Xenobiotic Effects of Chlorine Dioxide to Escherichia coli O157:H7 on Non-host Tomato Environment Revealed by Transcriptional Network Modeling: Implications to Adaptation and Selection

dc.creatorShu, Xiaomei
dc.creatorSingh, Manavi
dc.creatorKarampudi, Naga Bhushana Rao
dc.creatorBridges, David F.
dc.creatorKitazumi, Ai
dc.creatorWu, Vivian C.H.
dc.creatorde los Reyes, Benildo G.
dc.date.accessioned2021-08-02T15:33:49Z
dc.date.available2021-08-02T15:33:49Z
dc.date.issued2020
dc.descriptionCopyright © 2020 Shu, Singh, Karampudi, Bridges, Kitazumi, Wu and De los Reyes. This is an open-access article distributed under the terms of the Creative Commons Attribution License (CC BY). The use, distribution or reproduction in other forums is permitted, provided the original author(s) and the copyright owner(s) are credited and that the original publication in this journal is cited, in accordance with accepted academic practice. No use, distribution or reproduction is permitted which does not comply with these terms.en_US
dc.description.abstractEscherichia coli serotype O157:H7 is one of the major agents of pathogen outbreaks associated with fresh fruits and vegetables. Gaseous chlorine dioxide (ClO2) has been reported to be an effective intervention to eliminate bacterial contamination on fresh produce. Although remarkable positive effects of low doses of ClO2 have been reported, the genetic regulatory machinery coordinating the mechanisms of xenobiotic effects and the potential bacterial adaptation remained unclear. This study examined the temporal transcriptome profiles of E. coli O157:H7 during exposure to different doses of ClO2 in order to elucidate the genetic mechanisms underlying bacterial survival under such harsh conditions. Dosages of 1 μg, 5 μg, and 10 μg ClO2 per gram of tomato fruits cause different effects with dose-by-time dynamics. The first hour of exposure to 1 μg and 5 μg ClO2 caused only partial killing with significant growth reduction starting at the second hour, and without further significant reduction at the third hour. However, 10 μg ClO2 exposure led to massive bacterial cell death at 1 h with further increase in cell death at 2 and 3 h. The first hour exposure to 1 μg ClO2 caused activation of primary defense and survival mechanisms. However, the defense response was attenuated during the second and third hours. Upon treatment with 5 μg ClO2, the transcriptional networks showed massive downregulation of pathogenesis and stress response genes at the first hour of exposure, with decreasing number of differentially expressed genes at the second and third hours. In contrast, more genes were further downregulated with exposure to 10 μg ClO2 at the first hour, with the number of both upregulated and downregulated genes significantly decreasing at the second hour. A total of 810 genes were uniquely upregulated at the third hour at 10 μg ClO2, suggesting that the potency of xenobiotic effects had led to potential adaptation. This study provides important knowledge on the possible selection of target molecules for eliminating bacterial contamination on fresh produce without overlooking potential risks of adaptation.en_US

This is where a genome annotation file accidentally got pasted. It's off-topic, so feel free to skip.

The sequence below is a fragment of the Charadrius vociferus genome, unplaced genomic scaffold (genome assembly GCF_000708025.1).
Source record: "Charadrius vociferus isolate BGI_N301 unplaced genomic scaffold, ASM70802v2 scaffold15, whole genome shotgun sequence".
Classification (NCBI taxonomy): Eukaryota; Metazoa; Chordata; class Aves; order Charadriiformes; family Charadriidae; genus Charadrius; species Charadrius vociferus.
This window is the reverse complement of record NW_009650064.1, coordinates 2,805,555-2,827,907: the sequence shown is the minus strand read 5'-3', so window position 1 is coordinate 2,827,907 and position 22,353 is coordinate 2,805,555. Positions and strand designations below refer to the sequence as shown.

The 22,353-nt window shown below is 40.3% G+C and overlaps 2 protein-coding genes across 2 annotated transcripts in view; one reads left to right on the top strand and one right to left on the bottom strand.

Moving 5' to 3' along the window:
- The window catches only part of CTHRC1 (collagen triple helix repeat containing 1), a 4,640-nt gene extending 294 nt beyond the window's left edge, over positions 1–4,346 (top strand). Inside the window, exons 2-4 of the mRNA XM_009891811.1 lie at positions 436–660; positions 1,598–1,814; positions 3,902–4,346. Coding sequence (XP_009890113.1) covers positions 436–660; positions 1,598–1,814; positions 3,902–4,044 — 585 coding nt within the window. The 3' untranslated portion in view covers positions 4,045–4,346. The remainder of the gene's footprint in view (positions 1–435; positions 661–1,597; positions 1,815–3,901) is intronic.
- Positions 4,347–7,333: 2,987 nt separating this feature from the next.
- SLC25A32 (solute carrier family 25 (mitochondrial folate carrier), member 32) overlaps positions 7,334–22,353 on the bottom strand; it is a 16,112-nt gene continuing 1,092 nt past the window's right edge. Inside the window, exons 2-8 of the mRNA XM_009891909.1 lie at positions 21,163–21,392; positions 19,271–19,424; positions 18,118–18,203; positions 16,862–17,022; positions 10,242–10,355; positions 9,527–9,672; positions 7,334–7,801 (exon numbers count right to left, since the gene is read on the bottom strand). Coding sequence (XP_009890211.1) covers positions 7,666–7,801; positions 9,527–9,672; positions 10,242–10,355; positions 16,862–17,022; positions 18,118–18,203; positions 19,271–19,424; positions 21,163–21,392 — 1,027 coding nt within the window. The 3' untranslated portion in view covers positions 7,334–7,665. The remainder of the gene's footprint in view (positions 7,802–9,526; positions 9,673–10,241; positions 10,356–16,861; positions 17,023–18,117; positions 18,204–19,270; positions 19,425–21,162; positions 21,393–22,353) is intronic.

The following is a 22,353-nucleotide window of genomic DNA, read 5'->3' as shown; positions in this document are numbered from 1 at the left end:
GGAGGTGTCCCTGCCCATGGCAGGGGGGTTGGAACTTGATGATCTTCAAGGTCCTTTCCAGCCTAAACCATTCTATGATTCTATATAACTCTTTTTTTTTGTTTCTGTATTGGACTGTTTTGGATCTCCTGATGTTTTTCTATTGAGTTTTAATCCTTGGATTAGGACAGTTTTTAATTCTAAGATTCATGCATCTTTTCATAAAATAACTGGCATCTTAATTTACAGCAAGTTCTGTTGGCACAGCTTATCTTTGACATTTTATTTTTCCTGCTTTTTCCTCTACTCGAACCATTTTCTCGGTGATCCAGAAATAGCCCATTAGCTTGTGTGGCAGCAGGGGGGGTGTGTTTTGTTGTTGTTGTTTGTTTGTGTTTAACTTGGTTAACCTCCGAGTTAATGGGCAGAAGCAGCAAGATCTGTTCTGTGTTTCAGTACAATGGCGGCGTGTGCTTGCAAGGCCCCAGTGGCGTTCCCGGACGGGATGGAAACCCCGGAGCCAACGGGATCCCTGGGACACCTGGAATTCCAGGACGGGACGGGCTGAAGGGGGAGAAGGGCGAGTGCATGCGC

dc.identifier.citationShu X, Singh M, Karampudi NBR, Bridges DF, Kitazumi A, Wu VCH and De los Reyes BG (2020) Xenobiotic Effects of Chlorine Dioxide to Escherichia coli O157:H7 on Non-host Tomato Environment Revealed by Transcriptional Network Modeling: Implications to Adaptation and Selection. Front. Microbiol. 11:1122. https://doi.org/10.3389/fmicb.2020.01122en_US
dc.identifier.urihttps://doi.org/10.3389/fmicb.2020.01122
dc.identifier.urihttps://hdl.handle.net/2346/87451
dc.language.isoengen_US
dc.subjectEscherichia colien_US
dc.subjectSolanum lycopersicumen_US
dc.subjectGaseous Chlorine Dioxideen_US
dc.subjectRNA-Seqen_US
dc.subjectTranscriptional Regulatory Networken_US
dc.subjectFunctional Co-Expression Modulesen_US
dc.subjectSupra-Optimal Effectsen_US
dc.titleXenobiotic Effects of Chlorine Dioxide to Escherichia coli O157:H7 on Non-host Tomato Environment Revealed by Transcriptional Network Modeling: Implications to Adaptation and Selectionen_US
dc.typeArticleen_US

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